Monday, February 06, 2006

Color me Schooled

In an earlier post, I said:

Melville claimed that the crew had a better voyage than the officers, because the fo'cstle was upwind of everything else on the ship, while the officers where back in the stern. Makes sense, especially on a whaling ship, which had a giant stove for rendering whale blubber in the middle of the deck.

Anonymous Jersey Jim recently commented:
Actually, it doesn't make any sense. The front of a sailing ship is always downwind, because the ship is propelled forward by the force of the wind. That's exactly why the officers lived in the stern - and why, incidentally, the "head" is literally in the head of the ship, where none of its smells will drift through the rest of her.

If the stern was downwind of the stem of the ship (as it is in a ship propelled by coal or oil, of course, which usually move faster than the wind) then the entire waist of the ship would be blotted out by the smoke from the galley fires at mealtimes.


Dang! What Anonymous Jersey Jim says is pretty sensible, and, if my description led anyone to picture Ishmael standing ala DiCaprio at the prow of a steadily-chugging Pequod with the wind streaming constantly past him, then I do humbly apologize.

But, similarily, you shouldn't imagine that ships are like hot air balloons, pushed in whatever direction the wind is blowing. Sailing is the art of dealing with the fact that the wind is almost never blowing in the direction you need to go. Hence all that tacking at odd angles and whatnot... and the occassional starving to death without being able to make any progress at all.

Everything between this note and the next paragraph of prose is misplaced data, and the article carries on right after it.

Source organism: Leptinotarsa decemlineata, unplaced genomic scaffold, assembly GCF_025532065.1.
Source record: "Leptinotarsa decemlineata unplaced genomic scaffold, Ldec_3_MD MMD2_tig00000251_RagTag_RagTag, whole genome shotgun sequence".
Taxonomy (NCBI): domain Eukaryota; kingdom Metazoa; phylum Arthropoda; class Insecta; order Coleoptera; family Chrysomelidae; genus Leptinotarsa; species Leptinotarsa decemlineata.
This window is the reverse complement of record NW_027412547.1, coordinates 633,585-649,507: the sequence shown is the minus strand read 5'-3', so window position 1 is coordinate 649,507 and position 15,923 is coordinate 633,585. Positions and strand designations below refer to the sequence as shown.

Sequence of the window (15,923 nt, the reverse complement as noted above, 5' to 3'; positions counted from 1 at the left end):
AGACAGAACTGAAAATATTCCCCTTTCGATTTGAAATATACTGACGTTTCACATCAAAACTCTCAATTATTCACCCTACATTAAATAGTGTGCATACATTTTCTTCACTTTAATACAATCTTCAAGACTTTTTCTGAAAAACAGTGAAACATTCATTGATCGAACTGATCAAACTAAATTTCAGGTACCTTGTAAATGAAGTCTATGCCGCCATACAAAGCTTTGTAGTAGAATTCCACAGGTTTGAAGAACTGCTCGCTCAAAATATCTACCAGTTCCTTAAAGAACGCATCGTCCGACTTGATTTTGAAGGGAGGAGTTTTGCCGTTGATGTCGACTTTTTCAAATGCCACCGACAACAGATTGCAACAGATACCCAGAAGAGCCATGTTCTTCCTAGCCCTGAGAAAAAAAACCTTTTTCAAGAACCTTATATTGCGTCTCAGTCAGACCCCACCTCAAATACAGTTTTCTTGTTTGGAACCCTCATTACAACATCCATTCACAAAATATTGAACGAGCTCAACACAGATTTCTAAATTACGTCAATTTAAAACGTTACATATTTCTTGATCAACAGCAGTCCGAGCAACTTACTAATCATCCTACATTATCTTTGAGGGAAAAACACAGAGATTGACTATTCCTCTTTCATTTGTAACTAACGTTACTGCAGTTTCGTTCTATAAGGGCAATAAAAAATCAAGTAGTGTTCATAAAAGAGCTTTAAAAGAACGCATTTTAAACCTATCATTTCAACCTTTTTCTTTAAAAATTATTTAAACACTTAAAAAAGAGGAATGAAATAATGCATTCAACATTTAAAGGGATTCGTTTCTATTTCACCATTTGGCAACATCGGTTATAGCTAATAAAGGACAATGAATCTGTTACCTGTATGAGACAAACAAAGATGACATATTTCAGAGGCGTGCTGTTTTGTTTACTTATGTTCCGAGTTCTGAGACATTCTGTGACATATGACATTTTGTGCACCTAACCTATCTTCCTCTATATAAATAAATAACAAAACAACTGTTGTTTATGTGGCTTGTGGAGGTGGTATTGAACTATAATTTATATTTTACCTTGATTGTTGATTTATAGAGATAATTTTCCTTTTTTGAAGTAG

So, while acknowledging AJJ's natical lore as being superior to mine, I continue to defer to the Master:

Finally, I always go to sea as a sailor, because of the wholesome exercise and pure air of the forecastle deck. For as in this world, head winds are far more prevalent than winds from astern (that is, if you never violate the Pythagorean maxim), so for the most part the Commodore on the quarter-deck gets his atmosphere at second hand from the sailors on the forecastle. He thinks he breathes it first, but it is not so.

By the way, the “Pythagorean maxim” referred to is an injunction against eating beans. That’s right, it’s a fart joke.

2 comments:

Anonymous said...

Actually, modern fore-and-aft boats and ships sail best with the wind on the beam or slightly ahead of the beam and can thus sail faster than the true wind. The sails operate on the same principle as an airplane wing.

A square-rigged ship, such as the Morgan, will have jibs and staysails which are fore-and-aft rigged which, like their modern counterpart, are more efficient with the wind on or ahead of the beam. Also the square sails can be braced around so that they will catch the wind from abaft the beam to on the beam, the wind does not have to be directly from behind.

It would be an unusual situation when the wind would be directly astern.

Dave
Who has made 4 Atlantic crossings on a square-rigged ship.

Joel Priddy said...

Here's an image of the USCG Eagle, demonstrating what Anonymous Dave (Hiya, Pop!) was saying. The American flag indicates which direction the wind is coming from.

Me to Anonymous Jersey Jim: my daddy can outsail your daddy.